To put this in perspective, on a two-minute power play, opponents are taking on average less than one shot more than Philadelphia does with Couturier on the ice.

Flyers fans can stop waiting for Couturier to become a truly dominant penalty killing force. At age 21, it's already happening.

Explaining the Decline

So if the Flyers are the best team in the NHL at preventing shot attempts while shorthanded, why do they only have the 10th best penalty kill in the NHL this year?

Goaltending.

The Flyers rank 25th in the league in shorthanded save percentage, at 86.1%. This is down from last season, when Philadelphia finished at 88.0%, the league's sixth-best percentage.

Steve Mason has undoubtedly underwent a dramatic improvement this season at even strength, and his numbers while shorthanded have been solid as well. Mason has a 0.890 save percentage against opposing power plays, so he is not to blame.

Instead, Ray Emery has been the primary cause. His save percentage while shorthanded is a horrific 0.800, as he has allowed 12 goals on 48 power play shots. He leads only three goalies who receive regular playing time - Scott Clemmensen, Evgeni Nabokov and Corey Crawford.

Also, in a classic example of the erratic nature of 4v5 save percentages, Crawford ranked 6th in the category last season.

But could the Flyers' low save percentages while shorthanded be caused by poor defense more than goaltending or variance? Maybe the decline has been the result of blown assignments and defensive breakdowns - certainly not the sign of a top-tier penalty kill.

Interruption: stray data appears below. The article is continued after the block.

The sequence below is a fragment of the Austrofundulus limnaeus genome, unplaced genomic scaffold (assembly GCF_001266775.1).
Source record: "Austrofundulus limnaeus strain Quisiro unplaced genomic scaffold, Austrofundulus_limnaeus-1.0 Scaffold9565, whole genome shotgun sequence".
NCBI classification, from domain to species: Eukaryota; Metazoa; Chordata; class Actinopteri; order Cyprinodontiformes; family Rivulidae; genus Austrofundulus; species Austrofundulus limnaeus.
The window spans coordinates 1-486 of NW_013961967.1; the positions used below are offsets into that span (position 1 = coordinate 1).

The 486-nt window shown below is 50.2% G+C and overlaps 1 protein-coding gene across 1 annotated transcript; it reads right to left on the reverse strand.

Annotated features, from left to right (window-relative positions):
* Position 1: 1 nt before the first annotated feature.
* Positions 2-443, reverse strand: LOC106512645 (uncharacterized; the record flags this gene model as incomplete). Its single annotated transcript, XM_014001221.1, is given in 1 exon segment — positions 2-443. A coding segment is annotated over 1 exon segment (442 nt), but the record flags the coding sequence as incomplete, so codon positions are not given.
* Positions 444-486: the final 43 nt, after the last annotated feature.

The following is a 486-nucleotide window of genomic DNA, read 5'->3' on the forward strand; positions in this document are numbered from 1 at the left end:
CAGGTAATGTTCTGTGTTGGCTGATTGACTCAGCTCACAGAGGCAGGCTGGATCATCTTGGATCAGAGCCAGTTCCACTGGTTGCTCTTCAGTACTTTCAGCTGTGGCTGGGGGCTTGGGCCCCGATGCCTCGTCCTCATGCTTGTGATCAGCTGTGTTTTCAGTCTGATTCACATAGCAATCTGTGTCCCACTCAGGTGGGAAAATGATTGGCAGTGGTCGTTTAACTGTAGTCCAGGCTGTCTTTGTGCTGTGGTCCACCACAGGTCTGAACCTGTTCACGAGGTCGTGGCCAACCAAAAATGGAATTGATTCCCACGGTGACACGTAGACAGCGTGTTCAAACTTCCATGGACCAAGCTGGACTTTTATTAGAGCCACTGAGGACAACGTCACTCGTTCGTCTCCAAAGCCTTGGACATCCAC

During a three-month period, it's entirely possible that poorly-timed defensive breakdowns are the primary culprit. In the end, the results - simply killing the penalties - are all that matter.

But Philadelphia's shorthanded save percentages could be on the way up. Mason's 4v5 SV% is actually right in line with the 2013/14 league average of 87.68% - it's Emery that is dragging the team's percentage down.

If the Flyers can sustain even a league-average PK SV% over the final 41 games and their shot prevention rates stay the same, Philadelphia would post an 87.89% efficiency rate - trailing only the Vancouver Canucks and Pittsburgh Penguins.

Combine an improved shorthanded save percentage with one of the best shot prevention units in the NHL? If all breaks right, the Flyers just might have a truly elite penalty kill in the second half of the season.